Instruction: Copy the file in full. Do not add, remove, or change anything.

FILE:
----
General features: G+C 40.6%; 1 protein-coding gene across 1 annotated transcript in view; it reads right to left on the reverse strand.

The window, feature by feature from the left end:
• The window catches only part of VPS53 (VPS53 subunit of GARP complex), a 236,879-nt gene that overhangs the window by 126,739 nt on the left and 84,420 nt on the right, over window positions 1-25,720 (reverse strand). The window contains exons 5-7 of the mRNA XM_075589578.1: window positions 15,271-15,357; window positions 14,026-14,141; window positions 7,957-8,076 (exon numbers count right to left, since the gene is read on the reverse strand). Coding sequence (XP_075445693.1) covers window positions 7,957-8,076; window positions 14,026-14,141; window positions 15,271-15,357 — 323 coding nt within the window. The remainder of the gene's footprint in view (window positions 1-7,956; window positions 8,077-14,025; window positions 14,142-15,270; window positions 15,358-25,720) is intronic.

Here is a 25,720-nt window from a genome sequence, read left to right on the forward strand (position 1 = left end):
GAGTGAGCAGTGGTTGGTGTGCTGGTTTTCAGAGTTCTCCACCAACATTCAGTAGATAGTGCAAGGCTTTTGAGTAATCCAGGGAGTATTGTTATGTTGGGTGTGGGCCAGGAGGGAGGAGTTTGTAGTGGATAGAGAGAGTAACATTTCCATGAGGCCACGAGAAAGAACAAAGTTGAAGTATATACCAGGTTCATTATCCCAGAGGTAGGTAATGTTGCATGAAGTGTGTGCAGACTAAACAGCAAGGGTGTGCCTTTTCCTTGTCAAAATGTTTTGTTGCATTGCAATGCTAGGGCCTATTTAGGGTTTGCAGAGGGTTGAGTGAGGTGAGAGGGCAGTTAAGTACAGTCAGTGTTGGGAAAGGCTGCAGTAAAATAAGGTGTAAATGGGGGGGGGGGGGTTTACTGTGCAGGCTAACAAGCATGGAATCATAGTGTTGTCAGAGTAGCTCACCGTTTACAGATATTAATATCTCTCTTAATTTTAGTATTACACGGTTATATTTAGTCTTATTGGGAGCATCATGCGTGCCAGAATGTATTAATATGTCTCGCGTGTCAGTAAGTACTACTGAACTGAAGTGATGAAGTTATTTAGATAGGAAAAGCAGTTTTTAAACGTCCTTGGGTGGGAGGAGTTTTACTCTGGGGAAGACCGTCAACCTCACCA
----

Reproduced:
General features: G+C 40.6%; 1 protein-coding gene across 1 annotated transcript in view; it reads right to left on the reverse strand.

The window, feature by feature from the left end:
• The window catches only part of VPS53 (VPS53 subunit of GARP complex), a 236,879-nt gene that overhangs the window by 126,739 nt on the left and 84,420 nt on the right, over window positions 1-25,720 (reverse strand). The window contains exons 5-7 of the mRNA XM_075589578.1: window positions 15,271-15,357; window positions 14,026-14,141; window positions 7,957-8,076 (exon numbers count right to left, since the gene is read on the reverse strand). Coding sequence (XP_075445693.1) covers window positions 7,957-8,076; window positions 14,026-14,141; window positions 15,271-15,357 — 323 coding nt within the window. The remainder of the gene's footprint in view (window positions 1-7,956; window positions 8,077-14,025; window positions 14,142-15,270; window positions 15,358-25,720) is intronic.

Here is a 25,720-nt window from a genome sequence, read left to right on the forward strand (position 1 = left end):
GAGTGAGCAGTGGTTGGTGTGCTGGTTTTCAGAGTTCTCCACCAACATTCAGTAGATAGTGCAAGGCTTTTGAGTAATCCAGGGAGTATTGTTATGTTGGGTGTGGGCCAGGAGGGAGGAGTTTGTAGTGGATAGAGAGAGTAACATTTCCATGAGGCCACGAGAAAGAACAAAGTTGAAGTATATACCAGGTTCATTATCCCAGAGGTAGGTAATGTTGCATGAAGTGTGTGCAGACTAAACAGCAAGGGTGTGCCTTTTCCTTGTCAAAATGTTTTGTTGCATTGCAATGCTAGGGCCTATTTAGGGTTTGCAGAGGGTTGAGTGAGGTGAGAGGGCAGTTAAGTACAGTCAGTGTTGGGAAAGGCTGCAGTAAAATAAGGTGTAAATGGGGGGGGGGGGGTTTACTGTGCAGGCTAACAAGCATGGAATCATAGTGTTGTCAGAGTAGCTCACCGTTTACAGATATTAATATCTCTCTTAATTTTAGTATTACACGGTTATATTTAGTCTTATTGGGAGCATCATGCGTGCCAGAATGTATTAATATGTCTCGCGTGTCAGTAAGTACTACTGAACTGAAGTGATGAAGTTATTTAGATAGGAAAAGCAGTTTTTAAACGTCCTTGGGTGGGAGGAGTTTTACTCTGGGGAAGACCGTCAACCTCACCA